In addition, small sores or whitish spots appear in the mouth, usually on the inside of the cheek and on the gums. Similar to thrush, these lesions are called Koplik’s spots and precede the appearance of skin lesions (rash).

Several manifestations may occur during the infection period, such as:

  • High fever, above 38 ºC;
  • Diarrhea;
  • Persistent cough;
  • Eye irritation and inflamed eyes;
  • Runny nose (runny nose);
  • Sensitivity to light;
  • Infection in the nose;
  • Conjunctivitis;
  • Vomiting and nausea;
  • Malaise;
  • Ear infection;
  • Seizures and stare;
  • Brain injury.

But it is the symptoms and respiratory complications that can cause greater risks to the patient’s health, among them:

Breathing problems

Runny nose, cough and sputum are quite common manifestations of measles. The symptoms, which are similar to those of the flu, can confuse the initial diagnosis.

In most cases, respiratory problems are uncomplicated and evolve significantly well.

However, part of the patients may present complications of the pulmonary condition, otitis, sinusitis and central nervous system involvement.

Measles itch?

Measles causes less itching than other diseases, like chicken pox . However, it is possible that in the rash stage, when skin rashes occur, the patient will experience burning and itching.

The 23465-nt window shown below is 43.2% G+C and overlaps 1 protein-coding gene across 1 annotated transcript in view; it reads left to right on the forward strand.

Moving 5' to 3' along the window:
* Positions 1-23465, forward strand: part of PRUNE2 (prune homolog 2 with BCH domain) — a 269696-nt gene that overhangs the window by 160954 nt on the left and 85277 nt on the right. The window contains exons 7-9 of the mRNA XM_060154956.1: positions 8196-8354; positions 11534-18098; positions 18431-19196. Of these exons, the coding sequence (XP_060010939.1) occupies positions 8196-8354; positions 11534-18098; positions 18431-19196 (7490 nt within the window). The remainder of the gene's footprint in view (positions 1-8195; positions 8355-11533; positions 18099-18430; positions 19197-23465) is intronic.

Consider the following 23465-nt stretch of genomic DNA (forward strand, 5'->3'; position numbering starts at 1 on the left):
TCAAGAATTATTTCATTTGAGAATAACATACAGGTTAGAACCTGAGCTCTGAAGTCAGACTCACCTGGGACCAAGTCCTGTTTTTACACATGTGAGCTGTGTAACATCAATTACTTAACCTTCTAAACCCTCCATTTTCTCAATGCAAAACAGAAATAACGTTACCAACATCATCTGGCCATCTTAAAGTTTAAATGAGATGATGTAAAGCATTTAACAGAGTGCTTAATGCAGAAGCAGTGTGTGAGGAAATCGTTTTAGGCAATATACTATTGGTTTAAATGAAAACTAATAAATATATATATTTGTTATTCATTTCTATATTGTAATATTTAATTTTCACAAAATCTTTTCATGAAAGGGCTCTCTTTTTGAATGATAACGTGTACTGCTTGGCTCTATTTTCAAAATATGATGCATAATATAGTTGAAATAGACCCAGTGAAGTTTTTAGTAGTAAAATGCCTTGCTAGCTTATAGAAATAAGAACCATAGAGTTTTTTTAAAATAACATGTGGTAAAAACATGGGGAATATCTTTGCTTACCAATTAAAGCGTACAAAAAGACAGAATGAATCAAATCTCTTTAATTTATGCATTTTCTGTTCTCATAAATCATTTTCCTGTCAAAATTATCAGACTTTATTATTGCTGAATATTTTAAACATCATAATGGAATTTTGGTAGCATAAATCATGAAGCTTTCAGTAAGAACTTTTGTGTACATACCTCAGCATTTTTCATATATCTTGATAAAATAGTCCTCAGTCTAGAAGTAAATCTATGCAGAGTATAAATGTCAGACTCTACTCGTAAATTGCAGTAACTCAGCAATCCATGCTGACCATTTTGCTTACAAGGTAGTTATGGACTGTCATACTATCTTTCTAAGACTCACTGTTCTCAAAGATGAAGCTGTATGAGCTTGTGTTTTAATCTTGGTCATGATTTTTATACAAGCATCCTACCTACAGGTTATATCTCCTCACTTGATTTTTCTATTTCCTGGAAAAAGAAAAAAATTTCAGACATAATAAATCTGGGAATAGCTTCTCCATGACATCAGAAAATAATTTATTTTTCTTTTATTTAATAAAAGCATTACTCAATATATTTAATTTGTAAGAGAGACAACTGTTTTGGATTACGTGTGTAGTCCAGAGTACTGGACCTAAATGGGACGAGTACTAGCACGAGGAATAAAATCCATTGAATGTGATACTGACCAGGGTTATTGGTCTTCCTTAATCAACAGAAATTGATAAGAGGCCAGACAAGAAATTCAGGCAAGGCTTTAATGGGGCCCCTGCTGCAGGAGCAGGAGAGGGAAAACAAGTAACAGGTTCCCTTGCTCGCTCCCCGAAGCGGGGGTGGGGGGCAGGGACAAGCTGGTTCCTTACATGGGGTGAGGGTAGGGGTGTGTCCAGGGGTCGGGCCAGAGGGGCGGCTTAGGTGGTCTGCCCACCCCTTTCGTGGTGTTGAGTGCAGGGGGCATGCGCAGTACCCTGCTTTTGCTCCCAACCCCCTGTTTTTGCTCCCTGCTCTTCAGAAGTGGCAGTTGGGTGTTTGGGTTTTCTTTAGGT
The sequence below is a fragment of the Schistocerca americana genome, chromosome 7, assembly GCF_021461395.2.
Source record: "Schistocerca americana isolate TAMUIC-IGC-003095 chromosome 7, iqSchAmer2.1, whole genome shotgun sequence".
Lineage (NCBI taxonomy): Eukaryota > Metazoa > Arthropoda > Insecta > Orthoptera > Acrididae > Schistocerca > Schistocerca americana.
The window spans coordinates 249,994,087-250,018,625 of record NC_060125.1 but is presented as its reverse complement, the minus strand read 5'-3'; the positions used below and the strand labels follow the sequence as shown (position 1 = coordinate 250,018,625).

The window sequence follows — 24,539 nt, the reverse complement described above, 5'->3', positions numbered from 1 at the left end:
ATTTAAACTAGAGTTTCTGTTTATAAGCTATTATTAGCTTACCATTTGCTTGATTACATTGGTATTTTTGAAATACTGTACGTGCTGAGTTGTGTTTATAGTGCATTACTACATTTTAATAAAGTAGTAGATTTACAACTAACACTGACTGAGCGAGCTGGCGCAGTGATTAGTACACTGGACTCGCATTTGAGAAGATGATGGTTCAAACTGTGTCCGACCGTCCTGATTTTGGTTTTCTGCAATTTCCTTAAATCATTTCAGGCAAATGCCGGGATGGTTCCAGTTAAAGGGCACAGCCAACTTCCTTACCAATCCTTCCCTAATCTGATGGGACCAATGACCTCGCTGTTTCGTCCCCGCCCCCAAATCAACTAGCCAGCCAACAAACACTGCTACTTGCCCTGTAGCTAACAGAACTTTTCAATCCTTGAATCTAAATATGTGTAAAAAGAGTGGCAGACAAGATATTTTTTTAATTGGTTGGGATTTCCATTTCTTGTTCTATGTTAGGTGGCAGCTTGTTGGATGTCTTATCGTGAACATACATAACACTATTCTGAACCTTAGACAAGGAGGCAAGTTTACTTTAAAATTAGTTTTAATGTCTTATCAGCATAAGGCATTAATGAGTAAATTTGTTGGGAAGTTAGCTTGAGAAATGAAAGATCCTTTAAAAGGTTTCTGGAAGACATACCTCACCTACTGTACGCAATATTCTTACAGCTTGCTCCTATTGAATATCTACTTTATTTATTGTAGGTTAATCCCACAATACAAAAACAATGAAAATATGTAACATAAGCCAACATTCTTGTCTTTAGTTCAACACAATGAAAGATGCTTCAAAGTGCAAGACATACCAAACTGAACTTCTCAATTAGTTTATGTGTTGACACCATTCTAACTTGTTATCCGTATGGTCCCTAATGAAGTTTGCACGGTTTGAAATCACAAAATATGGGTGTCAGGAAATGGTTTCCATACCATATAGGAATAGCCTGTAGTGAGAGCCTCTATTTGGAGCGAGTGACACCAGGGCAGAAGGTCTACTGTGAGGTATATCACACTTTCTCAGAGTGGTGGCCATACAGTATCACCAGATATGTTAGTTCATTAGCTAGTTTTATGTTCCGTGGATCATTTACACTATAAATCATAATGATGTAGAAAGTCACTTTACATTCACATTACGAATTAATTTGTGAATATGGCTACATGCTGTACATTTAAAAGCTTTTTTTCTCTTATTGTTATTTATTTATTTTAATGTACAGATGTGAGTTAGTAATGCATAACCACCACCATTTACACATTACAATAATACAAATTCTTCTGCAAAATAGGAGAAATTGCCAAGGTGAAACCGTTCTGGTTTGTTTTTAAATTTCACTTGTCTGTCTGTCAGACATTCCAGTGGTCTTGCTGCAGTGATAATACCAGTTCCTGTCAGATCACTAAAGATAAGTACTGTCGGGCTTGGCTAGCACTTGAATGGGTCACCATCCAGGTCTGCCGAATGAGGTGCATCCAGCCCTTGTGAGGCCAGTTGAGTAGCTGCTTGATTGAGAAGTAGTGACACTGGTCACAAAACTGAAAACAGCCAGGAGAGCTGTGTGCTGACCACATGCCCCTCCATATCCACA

How is the diagnosis made?

The disease was so frequent in the past that many parents or grandparents were able to make a previous diagnosis through the appearance of skin lesions.

It is like today when we get the flu and we know, or deduce, that the symptoms refer to the flu, even without consulting a specialist.

However, currently doctors, clinics and hospitals follow the procedure for detecting the infection. To perform the test, the presence of IgM antibodies in the blood is checked.

The antibodies appear because the body is producing defense cells to fight the disease.

The test is effective in the acute phase of measles, that is, from initial contamination to 4 days after the first signs on the skin (the rashes).

Although the clinical examination (the one that the diagnosis is made only by observing the symptoms) is done, it is recommended that all suspected cases undergo the laboratory test.

For clinical diagnosis, the patient must have a cough, runny nose or conjunctivitis (at least 1 of these 3 symptoms), along with fever for more than 3 days.

The most qualified professionals to make the diagnosis of measles are the general practitioner, the infectologist, the pediatrician and the dermatologist.

Differential diagnosis

The physical manifestations and symptoms of measles can be quite wide, as several diseases have a high fever and skin rashes.

In this case, it is necessary to differentiate the condition from other infections or pathologies, mainly:

  • Rubella;
  • Infectious erythema;
  • Sudden rash;
  • Scarlet fever;
  • Enteroviruses (coxsackie and echo);
  • Dengue.


The Ministry of Health indicates that the test adopted by Brazil for the laboratory diagnosis of measles is the ELISA (Enzyme Linked Immunosorbent Assay).

The test consists of a traditional blood collection , in which the antibodies present in the sample will be analyzed.

In the first days after the appearance of skin lesions, IgM and IgG antibodies can be detected in the blood.